We recently ran a successful migration from Prismic to Contentful for one of our clients, and we’re here to share some of the most important insights that we learned along the way.
Why migrate to Contentful? It's built for fast-growing teams and enterprises. Contentful is more than a headless content management system — it’s an entire content platform. It’ll help you support larger and larger teams with governance and integrations.
Learn more about getting started with Contentful
Scale, governance and integrations
As you grow your teams and markets, you’ll also need to manage the growing amount of content. A synchronized content structure across your development, staging and production environments helps keep you free of bottlenecks and speeding along. So does role-based access control, which limits access on a single-user basis. This can give you enough control and flexibility. Third-party app integrations lets us add new functionalities whenever we need them—without slowing down our teams with confusing and inert tools.
We at Portaltech Reply also think about these values. When we designed a strategic plan to add value as quickly as possible and expand into new markets for one of our customers, that included migrating them from Prismic to Contentful.
We went from planning to implementation in less than six months. The transition went so smoothly that we released into three markets and two different applications within one week. Here are a few important topics to consider in a migration.
Migrate faster without reworking the entire content model
In order to migrate faster without reworking the entire content model, you need to find compatible content types.
Doing a one-to-one migration is the fastest way to move from Prismic to Contentful. But there are caveats. Prismic has a concept called custom types (which is similar to content types in Contentful) and slices (which are dynamic and can be shared between custom types or unique to each custom type). Both custom types and slices are both considered content types in Contentful.
This problem gets larger when you think of having 40 custom types and each custom type having an unknown number of slices. To overcome this challenge, we developed a script to identify similar slices and create one content type and remove the need to create content type per slice.
How to avoid having too many content-types
You can prevent having too many content-types by thoughtfully eliminating and merging content types.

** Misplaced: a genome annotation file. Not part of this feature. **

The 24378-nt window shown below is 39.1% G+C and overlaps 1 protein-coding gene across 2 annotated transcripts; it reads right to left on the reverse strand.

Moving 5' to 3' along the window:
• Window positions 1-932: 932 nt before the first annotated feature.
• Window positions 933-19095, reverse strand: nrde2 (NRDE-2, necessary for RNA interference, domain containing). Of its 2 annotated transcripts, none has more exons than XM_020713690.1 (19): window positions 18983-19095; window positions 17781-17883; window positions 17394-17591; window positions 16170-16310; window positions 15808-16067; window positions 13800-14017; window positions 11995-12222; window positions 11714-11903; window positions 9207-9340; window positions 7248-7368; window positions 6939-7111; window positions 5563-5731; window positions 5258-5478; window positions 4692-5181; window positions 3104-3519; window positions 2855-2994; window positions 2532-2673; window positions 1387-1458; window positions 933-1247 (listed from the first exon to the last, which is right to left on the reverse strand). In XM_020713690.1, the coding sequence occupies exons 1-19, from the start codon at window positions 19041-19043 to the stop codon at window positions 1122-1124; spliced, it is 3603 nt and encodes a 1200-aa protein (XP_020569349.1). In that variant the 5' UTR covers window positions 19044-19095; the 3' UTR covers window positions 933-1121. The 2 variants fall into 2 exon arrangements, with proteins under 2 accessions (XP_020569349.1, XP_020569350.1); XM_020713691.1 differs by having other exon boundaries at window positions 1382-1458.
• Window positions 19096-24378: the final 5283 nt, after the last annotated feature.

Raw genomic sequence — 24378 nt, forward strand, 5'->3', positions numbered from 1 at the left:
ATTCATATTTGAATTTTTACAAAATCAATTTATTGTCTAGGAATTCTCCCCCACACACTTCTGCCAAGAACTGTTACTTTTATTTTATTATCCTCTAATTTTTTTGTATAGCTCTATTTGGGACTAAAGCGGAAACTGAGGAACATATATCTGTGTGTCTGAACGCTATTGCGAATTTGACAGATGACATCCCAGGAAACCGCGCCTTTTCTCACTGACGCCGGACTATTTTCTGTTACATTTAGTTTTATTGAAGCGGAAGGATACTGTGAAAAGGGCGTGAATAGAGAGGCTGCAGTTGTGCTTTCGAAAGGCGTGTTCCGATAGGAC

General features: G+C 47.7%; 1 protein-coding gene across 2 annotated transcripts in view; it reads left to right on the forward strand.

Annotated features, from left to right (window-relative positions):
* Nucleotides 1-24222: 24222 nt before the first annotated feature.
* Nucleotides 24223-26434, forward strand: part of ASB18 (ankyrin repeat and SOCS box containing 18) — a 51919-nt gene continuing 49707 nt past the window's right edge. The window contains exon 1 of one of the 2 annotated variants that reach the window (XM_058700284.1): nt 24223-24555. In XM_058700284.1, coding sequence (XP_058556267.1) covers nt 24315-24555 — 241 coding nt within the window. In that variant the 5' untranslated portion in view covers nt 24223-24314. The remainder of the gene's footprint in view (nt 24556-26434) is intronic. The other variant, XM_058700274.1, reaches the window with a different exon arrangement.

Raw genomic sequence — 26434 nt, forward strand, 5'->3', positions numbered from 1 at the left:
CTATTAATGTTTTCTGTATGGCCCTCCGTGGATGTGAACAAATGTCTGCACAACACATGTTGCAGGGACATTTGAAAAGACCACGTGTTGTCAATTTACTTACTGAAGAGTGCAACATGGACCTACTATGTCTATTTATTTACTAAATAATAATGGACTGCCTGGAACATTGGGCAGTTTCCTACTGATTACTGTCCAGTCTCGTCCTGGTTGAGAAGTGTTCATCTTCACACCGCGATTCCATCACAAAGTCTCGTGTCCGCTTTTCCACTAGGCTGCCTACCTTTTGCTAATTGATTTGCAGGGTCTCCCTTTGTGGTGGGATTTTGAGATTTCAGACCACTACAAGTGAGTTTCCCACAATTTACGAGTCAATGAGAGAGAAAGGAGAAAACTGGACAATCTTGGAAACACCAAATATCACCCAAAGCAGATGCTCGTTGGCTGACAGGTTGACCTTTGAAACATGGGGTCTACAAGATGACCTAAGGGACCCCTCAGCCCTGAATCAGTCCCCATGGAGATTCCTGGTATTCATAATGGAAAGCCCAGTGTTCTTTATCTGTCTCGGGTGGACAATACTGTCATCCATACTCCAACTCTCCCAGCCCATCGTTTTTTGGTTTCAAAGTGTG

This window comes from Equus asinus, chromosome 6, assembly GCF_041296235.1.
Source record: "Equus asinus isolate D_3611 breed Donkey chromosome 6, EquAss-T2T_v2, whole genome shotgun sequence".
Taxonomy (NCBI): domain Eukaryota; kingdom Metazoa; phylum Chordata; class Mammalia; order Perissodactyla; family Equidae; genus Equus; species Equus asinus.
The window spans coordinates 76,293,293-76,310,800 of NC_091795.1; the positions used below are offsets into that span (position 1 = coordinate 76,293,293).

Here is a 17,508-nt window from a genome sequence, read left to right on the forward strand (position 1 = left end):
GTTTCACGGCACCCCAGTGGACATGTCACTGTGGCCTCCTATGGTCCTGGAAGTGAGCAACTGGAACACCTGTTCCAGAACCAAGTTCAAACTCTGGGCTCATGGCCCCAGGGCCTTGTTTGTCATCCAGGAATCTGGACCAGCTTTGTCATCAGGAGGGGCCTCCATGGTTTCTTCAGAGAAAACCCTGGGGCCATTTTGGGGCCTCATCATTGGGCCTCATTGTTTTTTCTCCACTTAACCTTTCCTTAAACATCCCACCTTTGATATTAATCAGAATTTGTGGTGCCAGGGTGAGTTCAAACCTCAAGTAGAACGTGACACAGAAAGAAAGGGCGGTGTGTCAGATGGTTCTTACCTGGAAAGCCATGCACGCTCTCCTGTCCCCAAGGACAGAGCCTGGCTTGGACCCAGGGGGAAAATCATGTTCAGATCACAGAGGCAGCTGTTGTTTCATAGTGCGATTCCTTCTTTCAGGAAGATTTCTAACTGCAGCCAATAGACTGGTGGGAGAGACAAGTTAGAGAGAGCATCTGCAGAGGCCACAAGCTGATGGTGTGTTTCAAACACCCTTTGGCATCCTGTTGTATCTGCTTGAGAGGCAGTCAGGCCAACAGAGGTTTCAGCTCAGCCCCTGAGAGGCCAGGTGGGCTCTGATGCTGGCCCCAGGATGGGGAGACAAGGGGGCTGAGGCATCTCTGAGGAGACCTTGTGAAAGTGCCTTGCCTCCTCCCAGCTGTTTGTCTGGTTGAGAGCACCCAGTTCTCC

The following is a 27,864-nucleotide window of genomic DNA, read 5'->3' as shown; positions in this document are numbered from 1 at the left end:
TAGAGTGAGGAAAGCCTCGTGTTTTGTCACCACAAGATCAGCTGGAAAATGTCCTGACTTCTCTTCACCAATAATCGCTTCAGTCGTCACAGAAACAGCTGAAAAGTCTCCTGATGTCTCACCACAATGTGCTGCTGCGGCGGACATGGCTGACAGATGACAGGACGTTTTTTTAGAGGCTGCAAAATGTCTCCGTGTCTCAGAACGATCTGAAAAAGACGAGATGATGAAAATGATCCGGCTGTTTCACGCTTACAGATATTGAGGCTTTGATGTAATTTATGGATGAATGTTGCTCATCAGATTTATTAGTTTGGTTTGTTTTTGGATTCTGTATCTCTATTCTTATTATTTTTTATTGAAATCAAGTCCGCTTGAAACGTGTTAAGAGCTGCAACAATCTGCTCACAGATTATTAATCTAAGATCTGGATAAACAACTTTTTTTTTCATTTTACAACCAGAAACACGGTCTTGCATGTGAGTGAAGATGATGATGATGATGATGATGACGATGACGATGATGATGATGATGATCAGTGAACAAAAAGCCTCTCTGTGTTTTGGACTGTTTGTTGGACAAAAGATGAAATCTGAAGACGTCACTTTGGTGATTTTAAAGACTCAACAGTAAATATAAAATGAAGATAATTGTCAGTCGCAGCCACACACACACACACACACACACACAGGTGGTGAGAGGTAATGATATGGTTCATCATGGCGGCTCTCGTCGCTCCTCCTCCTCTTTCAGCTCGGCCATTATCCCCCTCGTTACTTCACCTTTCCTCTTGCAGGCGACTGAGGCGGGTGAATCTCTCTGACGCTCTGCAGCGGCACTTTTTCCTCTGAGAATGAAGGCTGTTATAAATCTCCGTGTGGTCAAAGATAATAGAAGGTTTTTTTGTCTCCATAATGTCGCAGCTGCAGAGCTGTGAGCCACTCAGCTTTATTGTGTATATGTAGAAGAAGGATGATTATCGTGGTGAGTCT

Prismic has fields that act as structural content types. The concept is based on group fields (to add repeatable fields in combination with custom types) and slices (to add non repeatable and repeatable parts). In Contentful, we only need a reference field.
Remember that content types create the structure of your content model — It needs to represent the actual content and not another structure.
We developed a solution to do just that. If a group field is used as a container to repeat other content types, this eliminates the content type and slices without non-repeatable parts to be one content type.
For slices, we created a content type that can have nested content types of the same type. This eliminates the need for three content types per slice. Depending on the type of configuration, we were able to eliminate about 30-40 content types.
Build a custom user interface without incurring additional development costs
This is, in our opinion, the most important thing to consider. Remember that too many changes on too many fronts can lead to disaster.
If you have worked with different headless CMS solutions, you know that you have to bring your own user interface and the user interface is tightly coupled with CMS solutions. When migrating, consider the impact this is going to have on the user interface.
You’ll need to rework your user interface to the newer solution, test it, ensure it’s reliable and works as seamlessly as the older one. The easiest way to mitigate this problem is to have some kind of abstraction or middleware that fetches the content from Contentful and transforms it into something familiar.